Oddworld: New ‘n’ Tasty Nintendo Switch Review

Classic pop.

Despite its title, there’s nothing new about Oddworld: New ‘n’ Tasty anymore. This 2020 Switch release is a port of the 2014 ground-up remake of the 1997 classic, Oddworld: Abe’s Oddysee. Even though it’s now half a decade old, this Nintendo Switch flavour is certainly tasty. It may not have had the same level of polish as our latest 1997 remake, Final Fantasy VII, but the loving attention to detail in this game continues to shine through.



I remember playing Abe’s Oddysee as a kid. My little brother picked up a cheap copy at a petrol station during one of our family trips to France and, along with my cheap French copy of Soul Reaver and my big brother’s copy of Tomb Raider — all of which in French — provided hours of entertainment. Certainly the best 50 Francs we each ever spent.

Now, a couple of decades later, I’ve grown up and the original game has certainly aged in that time as well. I’m pleased to say that this facelift has helped the game’s legacy age well. Built from the ground up, in much the same way as Crash Bandicoot and Spyro were more recently, New ‘n’ Tasty is a faithful recreation of the original, modernised for current graphics and control systems.

For those of you who missed the game the first few times around, Abe’s Oddysee told the story of the mudokon Abe, a slave working at RuptureFarms meat processing factory — a dark, foreboding citadel taking in the planet’s various creatures and pumping out death and smog. Our model “employee”, as he defines himself, accidently overhears a board meeting detailing how his owners are going to lift profits after their latest product line has gone extinct: Mudokon Pops. Rather than profits being made of the backs of his brethren, they will be made from them.

Abe escapes and sets about on a mission to rescue as many of his kin as Mukokonly possible. What ensues is a platformy romp through more death pits and mine fields than you would think practically reasonable. Since Abe is, shall we say, less than gifted offensively, rescuing each and every one of your species from the grips of RuptureFarms becomes a challenging trawl through the world’s secret areas, using your brains to not only solve puzzles but mind-control your gun-toting captors and psychically open portals to help your friends escape.

Dark though this all seems — and the subject matter is about as dark as it gets — the juxtaposition of this fumbling idiot, with his endearing “hello” and “follow me” is the perfect salve, making this game the instant classic that we all know and love. Abe’s charm is such that, even today, when I greet my friends en français, the intonation of my “salut” matches that which my little brother somehow dug out of a bargain bin.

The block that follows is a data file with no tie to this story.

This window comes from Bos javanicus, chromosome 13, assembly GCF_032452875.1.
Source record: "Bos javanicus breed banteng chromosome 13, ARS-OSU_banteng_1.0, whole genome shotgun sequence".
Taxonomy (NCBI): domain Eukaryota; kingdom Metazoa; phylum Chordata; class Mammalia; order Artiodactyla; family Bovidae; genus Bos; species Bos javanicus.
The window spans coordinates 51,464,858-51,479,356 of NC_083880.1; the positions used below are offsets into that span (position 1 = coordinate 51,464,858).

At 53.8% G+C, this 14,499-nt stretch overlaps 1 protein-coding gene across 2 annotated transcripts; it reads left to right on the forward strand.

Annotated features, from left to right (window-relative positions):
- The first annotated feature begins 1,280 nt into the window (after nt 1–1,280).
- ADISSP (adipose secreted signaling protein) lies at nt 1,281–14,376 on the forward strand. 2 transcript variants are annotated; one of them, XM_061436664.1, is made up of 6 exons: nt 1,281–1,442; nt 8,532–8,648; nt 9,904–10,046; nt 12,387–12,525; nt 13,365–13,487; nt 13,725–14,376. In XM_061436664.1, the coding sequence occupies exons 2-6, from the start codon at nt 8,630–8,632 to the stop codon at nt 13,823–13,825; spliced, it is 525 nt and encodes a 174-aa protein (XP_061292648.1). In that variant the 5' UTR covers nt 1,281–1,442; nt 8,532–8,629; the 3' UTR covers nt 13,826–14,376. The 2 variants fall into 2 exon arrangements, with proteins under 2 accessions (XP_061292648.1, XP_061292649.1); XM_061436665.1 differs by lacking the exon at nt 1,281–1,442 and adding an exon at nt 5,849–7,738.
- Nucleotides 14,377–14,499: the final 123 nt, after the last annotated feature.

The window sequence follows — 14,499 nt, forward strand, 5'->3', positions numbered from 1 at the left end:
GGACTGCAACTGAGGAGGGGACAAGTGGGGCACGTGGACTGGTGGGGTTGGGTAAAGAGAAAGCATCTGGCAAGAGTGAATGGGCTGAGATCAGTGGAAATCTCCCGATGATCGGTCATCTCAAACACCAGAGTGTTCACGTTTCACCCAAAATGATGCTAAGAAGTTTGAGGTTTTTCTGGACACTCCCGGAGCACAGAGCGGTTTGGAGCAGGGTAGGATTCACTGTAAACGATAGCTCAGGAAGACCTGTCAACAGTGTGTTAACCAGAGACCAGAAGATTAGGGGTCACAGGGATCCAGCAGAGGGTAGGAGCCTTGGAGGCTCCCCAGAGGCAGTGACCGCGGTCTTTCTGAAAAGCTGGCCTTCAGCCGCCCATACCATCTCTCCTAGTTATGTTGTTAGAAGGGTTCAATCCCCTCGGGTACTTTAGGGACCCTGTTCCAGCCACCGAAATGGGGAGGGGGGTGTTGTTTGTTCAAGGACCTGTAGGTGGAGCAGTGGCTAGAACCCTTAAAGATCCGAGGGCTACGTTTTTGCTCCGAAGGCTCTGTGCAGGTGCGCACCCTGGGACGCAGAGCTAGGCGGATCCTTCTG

This all said, the fact that this game is a port of a remaster of a great game does not make it great in itself. So, the question is how well does this Switch port hold up?

I’m genuinely pleased to say that it holds up admirably well on Switch. Games about injustice will never go out of fashion. Slavery and genocide are as much an issue as ever before, and you could argue that it is more in the public eye than it was when the game was first released. The comic overlay of Abe chuckling at his own farts — an actual in-game mechanic — doesn’t detract from that. Instead, you have someone fighting injustice while still being able to find light in the life around him. That, I must admit, is an admirable quality in anyone.

The typical question of graphical compromises hangs over all Switch ports, but there have honestly been far more challenging ports of this game to PlayStation 3 and PlayStation Vita. New ‘n’ Tasty on the Switch is great to look at and holds up well compared to the full fat PS4 version. Given what games looked like in 1997, any Switch port is going to look infinitely better and whether you’re playing handheld or on the big screen.

The only real issue the game has is with the sticky controls. The advent of the analogue stick wasn’t kind to the 2014 remake original port and this issue has not only persisted in the Switch version, but it’s made worse by the Switch’s notoriously drifty sticks.

Platformers invariably demand precise controls, but Abe often has other plans, and these generally involve Abe refusing to stand up (left stick) or let go of a hot grenade (right stick). Fortunately, the quicksave function makes life a lot easier here, as you’re going to accidentally die quite a lot. That’s only compounded if you have stick drift, and while that’s obviously not the game’s fault, I can’t help but think that mapping movement to the D-pad would have been a much better idea.

If you didn’t get a chance to play this as a kid or take the opportunity to play the remake, I’d strongly recommend giving it a go before Abe Soulstorm — the reimagining of the game’s sequel — arrives on the PS5 next year. Though the humour is juvenile at best, with Abe often communicating in chuckles and farts, it is a perfect example of someone finding light and hope in utter darkness. We could all do with a bit of that right now, couldn't we?
  • This is a faithful remaster of a PS1 classic
  • The subject matter is, if anything, more relevant than it was in 1997, making this a game well worth playing in 2020
  • This is a great chance to play the original again before the reimagined sequel is released on the PS5
  • You often have to fight against the sticky controls